I am in no way suggesting abandoning core principles or beliefs. I’m saying we need your passionate energy, imagination, and enthusiasm focused on finding real solutions. That doesn’t mean capitulate—it means step back and look at the problem again. Is your solution the only way to meet your goals? Are there ways to accomplish what you actually think matters without confronting head on what matters most to the other side?

Organizations from conservative Washington Examiner to progressive Union of Concerned Scientists have cited our call to action. Partisans from Van Jones to Tim Pawlenty are taking to the airwaves saying there is, in fact, common ground.

FOX commentator Neil Cavuto weighed in on the issue as well, during an interview with Republican Senator Ron Johnson:

It’s not as if the Democrats are all evil or you’re all saints. The fact of the matter is right now we face this—that unless this is fixed and soon, and Republicans get off the idea that you can’t even touch defense and Democrats get off the idea you can’t even consider reigning in the growth of entitlements…we’re going to go into an abyss.

And on the other side, Democratic donor Sergey Brin, the billionaire co-founder of Google, took to his G+ account to urge political leaders to think and act independently:

It is ironic since whenever I have met with our elected officials they are invariably thoughtful, well-meaning people. And yet collectively 90% of their effort seems to be focused on how to stick it to the other party. So my plea to the victors—whoever they might be: please withdraw from your respective parties and govern as independents in name and in spirit. It is probably the biggest contribution you can make to the country.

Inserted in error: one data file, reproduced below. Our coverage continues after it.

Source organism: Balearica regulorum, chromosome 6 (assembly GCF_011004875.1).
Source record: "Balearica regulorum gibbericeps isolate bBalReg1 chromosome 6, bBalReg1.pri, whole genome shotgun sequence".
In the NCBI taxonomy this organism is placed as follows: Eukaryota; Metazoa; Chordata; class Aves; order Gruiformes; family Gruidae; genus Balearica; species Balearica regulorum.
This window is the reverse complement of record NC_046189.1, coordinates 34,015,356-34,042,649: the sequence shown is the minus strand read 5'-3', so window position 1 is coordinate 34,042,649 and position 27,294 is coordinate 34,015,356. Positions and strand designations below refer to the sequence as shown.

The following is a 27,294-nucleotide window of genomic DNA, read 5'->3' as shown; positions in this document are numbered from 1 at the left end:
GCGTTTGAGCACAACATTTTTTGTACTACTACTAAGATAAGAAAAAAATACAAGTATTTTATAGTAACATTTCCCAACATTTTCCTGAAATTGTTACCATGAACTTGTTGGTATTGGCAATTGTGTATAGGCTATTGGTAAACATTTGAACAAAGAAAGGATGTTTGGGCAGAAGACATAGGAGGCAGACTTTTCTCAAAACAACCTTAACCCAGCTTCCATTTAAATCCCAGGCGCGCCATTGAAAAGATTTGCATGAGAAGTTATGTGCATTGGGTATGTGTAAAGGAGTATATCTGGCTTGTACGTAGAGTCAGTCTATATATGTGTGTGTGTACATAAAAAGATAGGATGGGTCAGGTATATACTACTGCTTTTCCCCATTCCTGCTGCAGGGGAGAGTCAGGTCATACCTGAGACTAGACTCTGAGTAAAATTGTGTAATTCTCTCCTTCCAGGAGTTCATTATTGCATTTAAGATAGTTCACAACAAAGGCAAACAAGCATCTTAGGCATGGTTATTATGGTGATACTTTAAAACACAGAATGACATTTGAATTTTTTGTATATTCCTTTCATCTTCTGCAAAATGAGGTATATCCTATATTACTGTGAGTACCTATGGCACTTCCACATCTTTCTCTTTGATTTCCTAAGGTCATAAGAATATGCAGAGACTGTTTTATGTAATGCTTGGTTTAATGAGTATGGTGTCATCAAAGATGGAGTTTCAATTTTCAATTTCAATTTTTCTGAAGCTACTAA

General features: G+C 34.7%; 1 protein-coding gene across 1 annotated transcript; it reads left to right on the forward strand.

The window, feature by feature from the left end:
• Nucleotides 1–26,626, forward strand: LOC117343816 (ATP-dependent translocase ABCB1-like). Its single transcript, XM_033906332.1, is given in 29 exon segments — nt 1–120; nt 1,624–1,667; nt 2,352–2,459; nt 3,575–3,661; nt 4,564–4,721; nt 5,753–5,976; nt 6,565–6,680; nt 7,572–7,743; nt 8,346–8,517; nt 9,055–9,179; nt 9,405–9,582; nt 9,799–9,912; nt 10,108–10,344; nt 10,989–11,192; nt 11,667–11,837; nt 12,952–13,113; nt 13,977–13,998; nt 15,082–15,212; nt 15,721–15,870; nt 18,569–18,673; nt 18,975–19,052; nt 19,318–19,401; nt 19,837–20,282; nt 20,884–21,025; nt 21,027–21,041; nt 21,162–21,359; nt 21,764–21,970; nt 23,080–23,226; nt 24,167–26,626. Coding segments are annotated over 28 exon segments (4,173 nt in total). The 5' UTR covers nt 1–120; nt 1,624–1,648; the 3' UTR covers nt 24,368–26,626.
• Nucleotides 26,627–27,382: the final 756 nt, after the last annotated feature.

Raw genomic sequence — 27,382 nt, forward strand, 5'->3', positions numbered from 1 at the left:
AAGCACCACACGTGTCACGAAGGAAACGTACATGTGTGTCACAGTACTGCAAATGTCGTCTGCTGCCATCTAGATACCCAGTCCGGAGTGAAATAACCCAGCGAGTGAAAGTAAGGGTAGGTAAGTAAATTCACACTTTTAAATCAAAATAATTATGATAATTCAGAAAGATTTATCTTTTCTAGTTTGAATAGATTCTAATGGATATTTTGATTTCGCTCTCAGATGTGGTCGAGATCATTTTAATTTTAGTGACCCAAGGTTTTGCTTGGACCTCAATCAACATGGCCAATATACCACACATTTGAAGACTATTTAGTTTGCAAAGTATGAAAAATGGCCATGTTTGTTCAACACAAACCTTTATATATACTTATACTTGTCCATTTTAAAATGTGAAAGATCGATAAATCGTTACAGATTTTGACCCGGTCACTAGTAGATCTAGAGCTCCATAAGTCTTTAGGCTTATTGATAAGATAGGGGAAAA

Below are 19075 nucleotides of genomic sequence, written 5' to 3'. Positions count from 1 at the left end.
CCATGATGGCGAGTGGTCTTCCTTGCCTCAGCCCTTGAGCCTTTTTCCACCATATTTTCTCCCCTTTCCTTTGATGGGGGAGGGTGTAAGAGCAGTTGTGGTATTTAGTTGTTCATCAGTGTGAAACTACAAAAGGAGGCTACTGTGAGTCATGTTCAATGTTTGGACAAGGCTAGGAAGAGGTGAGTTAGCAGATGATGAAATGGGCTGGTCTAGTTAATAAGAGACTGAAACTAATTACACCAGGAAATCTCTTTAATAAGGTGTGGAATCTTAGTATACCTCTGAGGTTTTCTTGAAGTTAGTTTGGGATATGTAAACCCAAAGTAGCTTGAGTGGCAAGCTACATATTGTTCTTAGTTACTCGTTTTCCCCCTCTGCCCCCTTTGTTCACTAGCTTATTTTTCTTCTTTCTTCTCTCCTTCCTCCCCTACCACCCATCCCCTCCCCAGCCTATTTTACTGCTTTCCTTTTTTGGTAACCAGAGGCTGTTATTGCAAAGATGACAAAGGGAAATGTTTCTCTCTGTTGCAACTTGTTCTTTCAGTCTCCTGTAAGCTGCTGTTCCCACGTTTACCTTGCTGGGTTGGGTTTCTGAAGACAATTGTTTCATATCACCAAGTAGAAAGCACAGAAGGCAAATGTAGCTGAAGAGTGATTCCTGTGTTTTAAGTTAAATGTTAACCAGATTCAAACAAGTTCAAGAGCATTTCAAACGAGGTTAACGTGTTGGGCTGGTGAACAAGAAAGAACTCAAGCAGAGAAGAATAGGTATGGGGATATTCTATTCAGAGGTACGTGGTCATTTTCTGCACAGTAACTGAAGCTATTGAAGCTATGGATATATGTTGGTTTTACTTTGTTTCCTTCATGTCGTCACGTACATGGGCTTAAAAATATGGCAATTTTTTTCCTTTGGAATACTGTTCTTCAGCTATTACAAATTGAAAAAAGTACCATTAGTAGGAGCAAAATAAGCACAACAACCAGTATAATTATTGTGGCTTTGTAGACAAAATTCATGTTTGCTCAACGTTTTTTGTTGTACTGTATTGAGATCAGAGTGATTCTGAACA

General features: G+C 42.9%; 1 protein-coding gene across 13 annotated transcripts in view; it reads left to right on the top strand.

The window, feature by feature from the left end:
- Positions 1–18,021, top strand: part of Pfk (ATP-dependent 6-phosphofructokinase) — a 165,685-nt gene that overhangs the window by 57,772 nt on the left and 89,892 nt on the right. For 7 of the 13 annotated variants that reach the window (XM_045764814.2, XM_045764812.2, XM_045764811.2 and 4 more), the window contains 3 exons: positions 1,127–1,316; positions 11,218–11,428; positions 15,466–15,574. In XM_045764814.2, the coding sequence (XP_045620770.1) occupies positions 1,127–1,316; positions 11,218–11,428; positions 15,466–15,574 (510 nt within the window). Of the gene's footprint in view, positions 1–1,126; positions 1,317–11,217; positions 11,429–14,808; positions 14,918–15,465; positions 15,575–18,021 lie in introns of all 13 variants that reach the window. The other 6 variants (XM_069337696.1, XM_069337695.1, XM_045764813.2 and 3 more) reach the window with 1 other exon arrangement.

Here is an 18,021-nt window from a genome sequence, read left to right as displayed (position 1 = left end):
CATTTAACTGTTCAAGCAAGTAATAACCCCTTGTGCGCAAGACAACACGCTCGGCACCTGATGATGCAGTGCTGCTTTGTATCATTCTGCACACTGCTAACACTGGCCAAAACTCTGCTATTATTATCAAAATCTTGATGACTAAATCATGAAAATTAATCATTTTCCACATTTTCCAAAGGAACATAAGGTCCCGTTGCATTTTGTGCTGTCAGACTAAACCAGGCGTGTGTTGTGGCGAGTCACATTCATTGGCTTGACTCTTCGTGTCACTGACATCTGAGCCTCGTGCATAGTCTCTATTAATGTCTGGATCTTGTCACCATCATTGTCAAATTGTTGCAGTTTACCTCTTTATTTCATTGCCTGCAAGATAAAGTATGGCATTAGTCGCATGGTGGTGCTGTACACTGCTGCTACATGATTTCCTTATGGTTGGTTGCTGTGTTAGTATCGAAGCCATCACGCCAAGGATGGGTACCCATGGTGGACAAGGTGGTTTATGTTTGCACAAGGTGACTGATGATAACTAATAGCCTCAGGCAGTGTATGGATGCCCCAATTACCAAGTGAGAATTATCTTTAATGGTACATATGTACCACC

We know the paralysis can be overcome. Just this week, the lame duck Senate unanimously passed the Whistleblower Protection Enhancement Act. It had passed the House unanimously during the regular session, so will now head to the President’s desk to be signed into law. The law could be better. There were compromises by both sides. But after more than a decade in the works, this law provides real whistleblower protections that both sides could agree on. The “Do-Nothing” Congress finally did something.

So rather than fanning the flames of the voices either gloating or condemning last week's results on your Facebook pages and Twitter feeds, how about sharing the comments of those who are turning to the work ahead with optimism, whether it’s gleeful or begrudging?

Now is the most important time to hold your elected officials accountable for doing their jobs well. Let them know YOU elected them, their party leadership did not, nor did their campaign contributors, nor the pundits on TV. And let them know you want them to stop feeling good about posturing and accomplishing nothing.

Sign the petition on this page and we will send it to our elected officials in Washington—to the House, the Senate, and President Obama—that you’re not going to sit back and accept the status quo. They need to know it is a new day. And you are not going away.

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Danielle Brian Danielle Brian
Executive Director

 

Image of sign holder by Flickr user afagen.